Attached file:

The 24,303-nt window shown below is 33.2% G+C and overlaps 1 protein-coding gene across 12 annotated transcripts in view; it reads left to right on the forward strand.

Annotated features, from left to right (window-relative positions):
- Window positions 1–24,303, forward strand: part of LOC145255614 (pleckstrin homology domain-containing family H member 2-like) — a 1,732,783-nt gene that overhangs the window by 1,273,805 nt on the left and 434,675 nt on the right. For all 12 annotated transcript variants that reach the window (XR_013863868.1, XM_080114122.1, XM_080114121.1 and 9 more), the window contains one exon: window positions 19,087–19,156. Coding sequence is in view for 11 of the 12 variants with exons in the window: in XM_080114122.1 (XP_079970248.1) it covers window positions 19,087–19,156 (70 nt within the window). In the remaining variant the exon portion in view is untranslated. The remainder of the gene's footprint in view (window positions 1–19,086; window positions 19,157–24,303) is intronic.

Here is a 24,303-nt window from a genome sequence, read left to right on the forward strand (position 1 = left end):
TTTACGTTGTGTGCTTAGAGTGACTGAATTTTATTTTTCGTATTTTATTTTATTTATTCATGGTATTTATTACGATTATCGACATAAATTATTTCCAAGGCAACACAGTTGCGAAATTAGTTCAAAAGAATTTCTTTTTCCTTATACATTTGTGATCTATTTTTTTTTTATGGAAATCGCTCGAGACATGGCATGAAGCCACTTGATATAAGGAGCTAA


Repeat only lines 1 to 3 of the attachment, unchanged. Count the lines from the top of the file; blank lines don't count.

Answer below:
The 24,303-nt window shown below is 33.2% G+C and overlaps 1 protein-coding gene across 12 annotated transcripts in view; it reads left to right on the forward strand.

Annotated features, from left to right (window-relative positions):
- Window positions 1–24,303, forward strand: part of LOC145255614 (pleckstrin homology domain-containing family H member 2-like) — a 1,732,783-nt gene that overhangs the window by 1,273,805 nt on the left and 434,675 nt on the right. For all 12 annotated transcript variants that reach the window (XR_013863868.1, XM_080114122.1, XM_080114121.1 and 9 more), the window contains one exon: window positions 19,087–19,156. Coding sequence is in view for 11 of the 12 variants with exons in the window: in XM_080114122.1 (XP_079970248.1) it covers window positions 19,087–19,156 (70 nt within the window). In the remaining variant the exon portion in view is untranslated. The remainder of the gene's footprint in view (window positions 1–19,086; window positions 19,157–24,303) is intronic.